Fertility in Turner Syndrome

Jacqueline K. Hewitt; Yasmin Jayasinghe; David J. Amor; Lynn H. Gillam; Garry L. Warne; Sonia Grover; Margaret R. Zacharin


Clin Endocrinol. 2013;79(5):606-614. 

In This Article

Fertility in Turner Syndrome

Turner syndrome affects 1 in 2000 liveborn females and is associated with partial or complete loss of one X chromosome in a 46,XX foetus or of loss of a Y chromosome in a 46,XY foetus, resulting in monosomy of the X chromosome.[8–10] It is characterized by ovarian failure, which occurs prior to puberty in most cases. Approximately 30% of women with TS have a mosaic peripheral blood karyotype, where 45,X is present only in some cells.[11] Women with 45,X mosaicism have a 45,X cell line which coexists with at least one non-45,X cell line, for example, 45,X/46,XX, 45,X/47,XXX, 45,X/46,XX/47,XXX, 45,X/46,X,i(Xq), 45,X/46,XY. Mosaicism is thought to account for much of the variability in phenotype, including the degree of ovarian dysfunction.[12] Rigorous analysis for mosaicism can be performed with karyotype of an adequate number of peripheral blood leucocytes (e.g. 100 cells), analysis of cells from more than one tissue type or via fluorescence in situ hybridization (FISH) with X and Y probes.[11,13]

Women with TS and a mosaic karyotype containing a Y chromosome, for example, 45,X/46,XY, usually have complete gonadal dysgenesis and streak gonads. In these gonads, which are unlikely to have potential for fertility or significant hormone production, the risk of germ cell malignancy is 10–15% due to presence of Y chromosomal material.[14,15] Risk-reducing gonadectomy should be considered in this group after diagnosis.[14]

Spontaneous puberty occurs in 15–30% of girls with TS and 2–5% experience menarche.[16] Approximately 2–5% of women with TS are able to conceive.[7,17] It has therefore been recommended that counselling for young TS women who undergo spontaneous pubertal development should include potential for spontaneous unintended pregnancy, contraception, and education regarding complications in pregnancy.[7]

Current evidence suggests that 45,X germ cells are unable to complete meiosis and are eliminated during germ cell development.[18,19] When ovarian follicles are observed, they originate from small numbers of 46,XX germ cells and not from 45,X cells.[18,20] The likelihood of functional ovarian tissue in women with TS therefore relies on the presence of 46,XX germ cells in the ovaries. As expected, fertility is more likely to be retained in women with 45,X/46,XX mosaicism rather than complete monosomy 45,X.[7,17,21] Even in the presence of initially functioning ovarian tissue, development of premature ovarian failure remains common, and the risk of chromosomal abnormality in the offspring of women with mosaic TS appears to be increased compared with the general population.[22,23]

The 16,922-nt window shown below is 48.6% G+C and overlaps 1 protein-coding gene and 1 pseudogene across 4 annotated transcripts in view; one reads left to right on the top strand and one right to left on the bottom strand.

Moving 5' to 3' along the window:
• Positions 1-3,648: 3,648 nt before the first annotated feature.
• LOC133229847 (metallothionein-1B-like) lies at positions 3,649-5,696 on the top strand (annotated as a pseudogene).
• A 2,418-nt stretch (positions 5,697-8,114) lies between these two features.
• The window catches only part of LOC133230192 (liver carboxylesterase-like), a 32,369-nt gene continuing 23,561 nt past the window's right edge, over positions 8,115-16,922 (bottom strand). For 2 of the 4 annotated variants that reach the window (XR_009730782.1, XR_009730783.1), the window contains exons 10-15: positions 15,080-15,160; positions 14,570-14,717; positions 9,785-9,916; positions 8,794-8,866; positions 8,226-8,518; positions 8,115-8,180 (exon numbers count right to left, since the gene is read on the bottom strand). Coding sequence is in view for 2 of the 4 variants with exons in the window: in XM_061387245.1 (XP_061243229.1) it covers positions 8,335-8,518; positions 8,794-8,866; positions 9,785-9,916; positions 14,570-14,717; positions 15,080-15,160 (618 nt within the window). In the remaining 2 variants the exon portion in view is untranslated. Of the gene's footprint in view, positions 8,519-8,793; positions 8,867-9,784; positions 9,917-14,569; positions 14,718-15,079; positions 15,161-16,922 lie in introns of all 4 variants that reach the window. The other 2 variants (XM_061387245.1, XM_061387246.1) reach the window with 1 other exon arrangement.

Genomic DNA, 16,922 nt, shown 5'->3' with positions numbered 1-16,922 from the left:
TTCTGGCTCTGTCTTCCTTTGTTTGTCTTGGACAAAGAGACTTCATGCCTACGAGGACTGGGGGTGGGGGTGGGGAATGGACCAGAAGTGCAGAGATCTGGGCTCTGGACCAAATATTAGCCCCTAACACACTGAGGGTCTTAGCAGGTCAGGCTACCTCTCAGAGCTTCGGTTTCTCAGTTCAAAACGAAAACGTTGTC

It is worth noting that a completely nonmosaic 45,X karyotype in peripheral blood leucocytes does not preclude the coexistence of 45,X/46,XX mosaicism in the ovary. A significant proportion of 45,X conceptions are thought to result from postzygotic loss of the second sex chromosome, implying that mosaicism is frequently present, even when not detectable in blood.[12] Such phenomena may explain a report describing multiple spontaneous pregnancies in two women with 45,X TS.[24] In one of the women, both karyotype and FISH analysis confirmed classical monosomy X in peripheral blood. The other woman had monosomy 45,X in 199 of 200 metaphases, with 47,XXX found in one.

Approximately 40% of women with TS have a structural abnormality of the second X chromosome, resulting in partial X monosomy,[11] such as deletion Xp, ring X and isochromosome Xq. For these categories, mosaicism with 45,X or 46,XX cell lines is common. Some structural abnormalities of the X chromosome, for example, loss of the distal part of Xp, are compatible with spontaneous menarche and fertility, and there are examples of mother–daughter transmission.[25] Risk to offspring is increa-sed: male embryos that inherit the structurally abnormal X will usually be nonviable, and female offspring are at risk of a more severe phenotype if X-inactivation does not favour the intact X.